Kaman’s has averaged 8.3 points in an economical 16.8 minutes this season—when he actually plays, that is. Earlier in the season, he started alongside Pau Gasol and was fairly effective, stepping out to hit mid-range jumpers while shooting a very solid 50 percent from the floor.
There’s always a need for big men in the league. Kaman’s got size at 7’0” and 268 pounds, and still has pretty good mobility. He’s not a defensive stopper, but he’s got a lot of league experience. It wouldn’t be a stretch to see him involved in a Lakers' trade package.
If you’re looking for a frontcourt player who knows just one speed—flat-out gonzo—Jordan Hill’s your guy.
His athleticism and raw energy does come with a down side, however. Hill has missed a lot of time due to injuries, playing just 29 games last season and 39 the season before.
The 6’10” combo center/power forward was the eighth overall draft pick for the New York Knicks in 2009, but was traded to the Houston Rockets during his rookie year. Now in his fifth year in the league, Hill is having something of a breakout season, averaging 9.8 points and 8.3 boards in just under 22 minutes per game.
Jordan Hill had a huge game, working the pick-and-roll, hitting short-range jumpers, protecting the rim and pulling down rebounds. He finished with new career-highs in scoring (24 points) and rebounding (17 rebounds). Don't mind me, I'm just nodding along as Jordan Hill continues to prove he deserves all of the minutes.
At $3.5 million, Hill’s expiring contract can plug into a lot of scenarios. In all honesty, the Lakers would probably be making a mistake to let him go. They do have to field a roster next season, after all, and Kobe Bryant’s new extension reinforces the need for inexpensive players who can fill in around him. One of the challenges, however, lies in Mike D’Antoni’s system—he prefers stretch fours and Hill doesn’t have much of a shooting range.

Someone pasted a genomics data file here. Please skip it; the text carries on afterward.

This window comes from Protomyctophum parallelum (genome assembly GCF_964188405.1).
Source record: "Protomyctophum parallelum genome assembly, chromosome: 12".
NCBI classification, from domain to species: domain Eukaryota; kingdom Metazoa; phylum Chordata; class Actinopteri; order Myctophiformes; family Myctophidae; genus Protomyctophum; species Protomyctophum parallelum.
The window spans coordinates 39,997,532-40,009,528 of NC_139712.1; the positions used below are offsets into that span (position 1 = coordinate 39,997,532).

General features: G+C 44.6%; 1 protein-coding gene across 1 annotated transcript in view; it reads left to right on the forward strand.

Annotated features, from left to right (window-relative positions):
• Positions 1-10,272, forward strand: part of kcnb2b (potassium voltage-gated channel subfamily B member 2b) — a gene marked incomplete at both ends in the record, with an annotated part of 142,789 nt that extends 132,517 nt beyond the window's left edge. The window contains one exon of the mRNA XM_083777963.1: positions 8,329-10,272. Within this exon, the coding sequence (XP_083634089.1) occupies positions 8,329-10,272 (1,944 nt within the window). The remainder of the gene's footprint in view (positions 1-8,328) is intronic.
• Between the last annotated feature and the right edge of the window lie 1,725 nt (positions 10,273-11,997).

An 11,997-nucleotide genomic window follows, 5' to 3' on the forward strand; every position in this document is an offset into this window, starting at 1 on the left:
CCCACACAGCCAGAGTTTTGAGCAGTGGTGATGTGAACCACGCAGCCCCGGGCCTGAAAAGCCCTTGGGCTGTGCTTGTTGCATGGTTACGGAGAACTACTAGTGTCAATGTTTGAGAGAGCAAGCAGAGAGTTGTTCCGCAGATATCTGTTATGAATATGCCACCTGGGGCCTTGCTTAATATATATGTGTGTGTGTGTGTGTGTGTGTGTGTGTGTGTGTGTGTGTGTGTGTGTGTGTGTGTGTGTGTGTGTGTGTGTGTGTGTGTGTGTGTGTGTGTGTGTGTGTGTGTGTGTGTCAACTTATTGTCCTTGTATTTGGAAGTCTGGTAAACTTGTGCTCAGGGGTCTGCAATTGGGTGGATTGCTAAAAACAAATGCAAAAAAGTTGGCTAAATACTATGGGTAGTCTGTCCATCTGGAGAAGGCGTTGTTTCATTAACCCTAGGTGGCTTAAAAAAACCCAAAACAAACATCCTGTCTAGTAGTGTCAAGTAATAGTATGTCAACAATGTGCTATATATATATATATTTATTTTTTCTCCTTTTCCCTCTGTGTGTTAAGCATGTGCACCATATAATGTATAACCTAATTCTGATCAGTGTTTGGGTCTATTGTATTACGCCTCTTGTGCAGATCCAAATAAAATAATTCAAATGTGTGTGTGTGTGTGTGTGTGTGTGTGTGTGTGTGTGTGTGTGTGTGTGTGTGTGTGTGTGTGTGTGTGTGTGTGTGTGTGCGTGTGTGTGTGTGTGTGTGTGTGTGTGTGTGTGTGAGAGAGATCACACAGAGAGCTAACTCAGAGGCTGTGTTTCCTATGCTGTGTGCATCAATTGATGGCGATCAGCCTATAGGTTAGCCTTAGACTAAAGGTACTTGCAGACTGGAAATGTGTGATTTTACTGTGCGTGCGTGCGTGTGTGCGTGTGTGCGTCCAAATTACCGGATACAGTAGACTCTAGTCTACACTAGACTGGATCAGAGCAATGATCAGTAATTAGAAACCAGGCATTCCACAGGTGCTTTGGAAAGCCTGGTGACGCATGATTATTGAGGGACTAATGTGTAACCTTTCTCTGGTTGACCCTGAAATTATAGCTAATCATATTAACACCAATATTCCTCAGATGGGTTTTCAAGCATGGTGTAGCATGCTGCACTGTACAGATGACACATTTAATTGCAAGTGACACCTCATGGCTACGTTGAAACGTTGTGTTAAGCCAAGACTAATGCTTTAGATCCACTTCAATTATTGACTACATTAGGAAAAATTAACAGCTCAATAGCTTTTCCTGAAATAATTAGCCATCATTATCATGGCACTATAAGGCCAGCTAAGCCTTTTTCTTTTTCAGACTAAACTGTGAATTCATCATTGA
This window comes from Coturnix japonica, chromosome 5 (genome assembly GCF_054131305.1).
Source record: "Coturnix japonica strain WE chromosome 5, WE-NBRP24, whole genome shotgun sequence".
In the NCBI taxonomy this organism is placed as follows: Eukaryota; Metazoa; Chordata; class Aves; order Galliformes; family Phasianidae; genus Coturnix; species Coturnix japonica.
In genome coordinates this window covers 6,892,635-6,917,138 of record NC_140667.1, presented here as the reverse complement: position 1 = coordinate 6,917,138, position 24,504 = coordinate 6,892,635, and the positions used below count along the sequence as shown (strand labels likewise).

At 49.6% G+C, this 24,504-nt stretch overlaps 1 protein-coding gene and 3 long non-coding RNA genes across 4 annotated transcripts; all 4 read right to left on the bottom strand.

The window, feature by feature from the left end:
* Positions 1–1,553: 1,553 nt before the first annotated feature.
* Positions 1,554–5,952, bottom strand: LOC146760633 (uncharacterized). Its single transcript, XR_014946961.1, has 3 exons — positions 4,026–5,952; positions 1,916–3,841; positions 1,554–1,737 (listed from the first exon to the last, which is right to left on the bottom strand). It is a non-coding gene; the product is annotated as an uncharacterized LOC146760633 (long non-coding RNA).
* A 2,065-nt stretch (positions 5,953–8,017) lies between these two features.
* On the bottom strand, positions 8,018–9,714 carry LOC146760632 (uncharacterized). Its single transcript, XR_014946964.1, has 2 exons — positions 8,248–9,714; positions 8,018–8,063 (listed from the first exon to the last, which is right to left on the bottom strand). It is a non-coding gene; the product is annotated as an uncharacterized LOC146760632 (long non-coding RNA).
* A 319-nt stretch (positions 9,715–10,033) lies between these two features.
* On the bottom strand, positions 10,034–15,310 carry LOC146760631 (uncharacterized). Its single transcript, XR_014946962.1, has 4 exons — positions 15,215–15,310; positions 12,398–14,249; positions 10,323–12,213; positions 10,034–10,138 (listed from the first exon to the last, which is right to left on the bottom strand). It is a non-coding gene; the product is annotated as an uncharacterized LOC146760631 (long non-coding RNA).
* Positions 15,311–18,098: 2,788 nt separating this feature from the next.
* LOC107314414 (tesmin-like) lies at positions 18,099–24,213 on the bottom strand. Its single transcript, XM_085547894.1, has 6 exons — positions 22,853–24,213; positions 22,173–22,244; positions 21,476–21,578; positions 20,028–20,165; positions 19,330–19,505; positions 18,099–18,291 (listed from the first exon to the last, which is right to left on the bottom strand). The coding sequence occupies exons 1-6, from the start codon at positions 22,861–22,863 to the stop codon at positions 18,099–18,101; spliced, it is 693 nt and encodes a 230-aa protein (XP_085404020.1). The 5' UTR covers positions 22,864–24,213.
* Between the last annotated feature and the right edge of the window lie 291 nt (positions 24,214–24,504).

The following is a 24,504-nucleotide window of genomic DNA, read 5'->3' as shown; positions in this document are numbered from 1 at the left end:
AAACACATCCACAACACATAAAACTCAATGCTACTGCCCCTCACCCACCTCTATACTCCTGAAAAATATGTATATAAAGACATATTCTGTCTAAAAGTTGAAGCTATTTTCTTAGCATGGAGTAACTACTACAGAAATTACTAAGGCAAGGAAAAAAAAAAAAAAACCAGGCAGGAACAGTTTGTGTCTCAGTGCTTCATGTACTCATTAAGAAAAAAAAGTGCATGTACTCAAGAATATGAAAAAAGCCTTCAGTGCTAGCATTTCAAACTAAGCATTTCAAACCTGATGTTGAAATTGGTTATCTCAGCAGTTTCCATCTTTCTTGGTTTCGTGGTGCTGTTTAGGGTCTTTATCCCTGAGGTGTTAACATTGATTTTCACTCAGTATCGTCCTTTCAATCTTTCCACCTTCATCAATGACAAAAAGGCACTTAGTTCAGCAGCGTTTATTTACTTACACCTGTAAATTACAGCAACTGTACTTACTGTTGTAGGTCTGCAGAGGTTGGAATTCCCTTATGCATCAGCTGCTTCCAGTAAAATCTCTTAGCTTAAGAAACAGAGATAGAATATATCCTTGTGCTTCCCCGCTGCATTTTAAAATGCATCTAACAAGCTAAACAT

Still, it’s been hard to argue with Hill’s intensity and work ethic this season. He’s been one of the Lakers’ true bright spots.
At $1,106,942 and a player option for $1,227,985 for next season, Nick Young is a bargain. The Lakers weren’t taking much of a gamble when they signed him this past summer. They knew what everyone else in the league knows—that 'Swaggy P' will score.
That’s not to say that Young isn’t a wild card. He’s been giving coaches fits for years. He’ll shoot you both in and out of games, his defense can be spotty and he’s got notoriously sticky fingers with the ball.
Still, when he’s on, he will absolutely light it up, and this season, Young has been very much on.
Normally a shooting guard, Young has mostly operated out of the small forward position this season, usually off the bench. He’s averaging just shy of 15 points in about 26 minutes per game. In fact, through 24 games, he has been the Lakers' leading scorer.
Make no mistake, signing Young has paid off. The Lakers most certainly do not want to give this guy away, not for the minimum-salary price tag that they have invested. Potential trade partners will be asking about him, however.
Finally we come to the Lakers’ No. 1 trade chip—Pau Gasol. His name comes up each and every season, but there’s also good reason for the Lakers to hang on to him.
Gasol’s large expiring contract is management’s only real viable chance to be a player in next season’s free-agent market.
Bleacher Report’s Kevin Ding explained further:
For all the Pau Gasol rumors, the Lakers are perfectly fine keeping him the rest of the season, which would allow Bryant to believe he still has a fighting title chance here and now. The Lakers hope the Kobe-Pau magic re-emerges, but they’ve long ago embraced the financial benefit of just letting Gasol’s $19.3 million salary slide off the books.
Not only is it difficult to find a landing spot for a salary that big, even if it is expiring, but the Lakers are limited in the kind of players they would want back. They are determined not to have salary beyond 2016, hopefully not beyond 2015 and preferably not even beyond 2014.
The other side of the coin is the recent volatility between Gasol and his head coach. Bill Plaschke, of the Los Angeles Times, detailed Gasol's opinion that his effectiveness is being compromised:
He said he believes his poor play is a result of his poor usage in D'Antoni's system. He said he has come to the conclusion that he just doesn't fit. "This year hasn't been ideal, certain things are not ideal for me, but that's not going to change any time soon," he said.
Friction and free-agency plans aside, the Lakers front office does field the calls and Gasol is their biggest available trade chip.
Dan Favale of B/R wrote about potential trade packages and landing spots for Gasol, which may have many teams in the mix for his services.
Could Gasol's time in Los Angeles finally be winding down? It's anybody's guess, but if the Lakers do pull the trigger on a deal, Pau will probably be the centerpiece.